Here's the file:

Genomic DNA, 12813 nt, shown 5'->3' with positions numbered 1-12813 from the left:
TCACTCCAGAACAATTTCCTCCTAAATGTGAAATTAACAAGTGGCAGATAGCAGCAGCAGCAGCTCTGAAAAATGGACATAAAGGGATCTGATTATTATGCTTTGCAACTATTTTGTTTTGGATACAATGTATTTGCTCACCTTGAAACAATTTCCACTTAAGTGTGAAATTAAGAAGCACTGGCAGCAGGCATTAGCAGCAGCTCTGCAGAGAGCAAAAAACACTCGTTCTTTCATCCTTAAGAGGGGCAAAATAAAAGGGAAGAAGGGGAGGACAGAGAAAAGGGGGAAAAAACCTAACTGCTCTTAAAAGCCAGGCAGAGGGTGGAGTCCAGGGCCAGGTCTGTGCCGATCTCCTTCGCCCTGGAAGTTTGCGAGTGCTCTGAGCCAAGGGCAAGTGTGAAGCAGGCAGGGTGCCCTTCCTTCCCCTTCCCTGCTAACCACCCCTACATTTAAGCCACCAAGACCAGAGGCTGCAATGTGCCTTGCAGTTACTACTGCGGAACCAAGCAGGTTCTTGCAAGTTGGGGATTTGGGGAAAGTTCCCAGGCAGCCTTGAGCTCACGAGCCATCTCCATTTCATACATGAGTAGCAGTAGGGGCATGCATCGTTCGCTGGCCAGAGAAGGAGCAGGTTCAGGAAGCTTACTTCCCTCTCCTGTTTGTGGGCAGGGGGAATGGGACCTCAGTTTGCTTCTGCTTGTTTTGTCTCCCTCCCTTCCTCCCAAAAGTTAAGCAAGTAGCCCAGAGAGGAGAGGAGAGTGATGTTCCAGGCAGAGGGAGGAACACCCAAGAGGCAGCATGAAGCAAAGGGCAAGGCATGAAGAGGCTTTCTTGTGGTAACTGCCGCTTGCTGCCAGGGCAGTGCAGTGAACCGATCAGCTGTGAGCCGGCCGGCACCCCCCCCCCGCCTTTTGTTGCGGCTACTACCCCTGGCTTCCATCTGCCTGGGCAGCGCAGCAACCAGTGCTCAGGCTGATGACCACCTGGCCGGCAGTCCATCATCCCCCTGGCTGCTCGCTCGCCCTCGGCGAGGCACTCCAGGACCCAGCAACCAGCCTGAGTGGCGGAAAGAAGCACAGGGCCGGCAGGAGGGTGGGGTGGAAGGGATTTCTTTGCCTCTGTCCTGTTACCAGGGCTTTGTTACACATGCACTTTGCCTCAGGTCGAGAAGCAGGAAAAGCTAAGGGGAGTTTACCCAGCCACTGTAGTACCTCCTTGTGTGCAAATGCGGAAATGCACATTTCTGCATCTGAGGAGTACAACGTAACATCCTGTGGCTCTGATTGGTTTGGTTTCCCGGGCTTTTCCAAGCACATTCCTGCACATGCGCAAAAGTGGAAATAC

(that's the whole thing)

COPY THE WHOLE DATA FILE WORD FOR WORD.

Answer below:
Genomic DNA, 12813 nt, shown 5'->3' with positions numbered 1-12813 from the left:
TCACTCCAGAACAATTTCCTCCTAAATGTGAAATTAACAAGTGGCAGATAGCAGCAGCAGCAGCTCTGAAAAATGGACATAAAGGGATCTGATTATTATGCTTTGCAACTATTTTGTTTTGGATACAATGTATTTGCTCACCTTGAAACAATTTCCACTTAAGTGTGAAATTAAGAAGCACTGGCAGCAGGCATTAGCAGCAGCTCTGCAGAGAGCAAAAAACACTCGTTCTTTCATCCTTAAGAGGGGCAAAATAAAAGGGAAGAAGGGGAGGACAGAGAAAAGGGGGAAAAAACCTAACTGCTCTTAAAAGCCAGGCAGAGGGTGGAGTCCAGGGCCAGGTCTGTGCCGATCTCCTTCGCCCTGGAAGTTTGCGAGTGCTCTGAGCCAAGGGCAAGTGTGAAGCAGGCAGGGTGCCCTTCCTTCCCCTTCCCTGCTAACCACCCCTACATTTAAGCCACCAAGACCAGAGGCTGCAATGTGCCTTGCAGTTACTACTGCGGAACCAAGCAGGTTCTTGCAAGTTGGGGATTTGGGGAAAGTTCCCAGGCAGCCTTGAGCTCACGAGCCATCTCCATTTCATACATGAGTAGCAGTAGGGGCATGCATCGTTCGCTGGCCAGAGAAGGAGCAGGTTCAGGAAGCTTACTTCCCTCTCCTGTTTGTGGGCAGGGGGAATGGGACCTCAGTTTGCTTCTGCTTGTTTTGTCTCCCTCCCTTCCTCCCAAAAGTTAAGCAAGTAGCCCAGAGAGGAGAGGAGAGTGATGTTCCAGGCAGAGGGAGGAACACCCAAGAGGCAGCATGAAGCAAAGGGCAAGGCATGAAGAGGCTTTCTTGTGGTAACTGCCGCTTGCTGCCAGGGCAGTGCAGTGAACCGATCAGCTGTGAGCCGGCCGGCACCCCCCCCCCGCCTTTTGTTGCGGCTACTACCCCTGGCTTCCATCTGCCTGGGCAGCGCAGCAACCAGTGCTCAGGCTGATGACCACCTGGCCGGCAGTCCATCATCCCCCTGGCTGCTCGCTCGCCCTCGGCGAGGCACTCCAGGACCCAGCAACCAGCCTGAGTGGCGGAAAGAAGCACAGGGCCGGCAGGAGGGTGGGGTGGAAGGGATTTCTTTGCCTCTGTCCTGTTACCAGGGCTTTGTTACACATGCACTTTGCCTCAGGTCGAGAAGCAGGAAAAGCTAAGGGGAGTTTACCCAGCCACTGTAGTACCTCCTTGTGTGCAAATGCGGAAATGCACATTTCTGCATCTGAGGAGTACAACGTAACATCCTGTGGCTCTGATTGGTTTGGTTTCCCGGGCTTTTCCAAGCACATTCCTGCACATGCGCAAAAGTGGAAATAC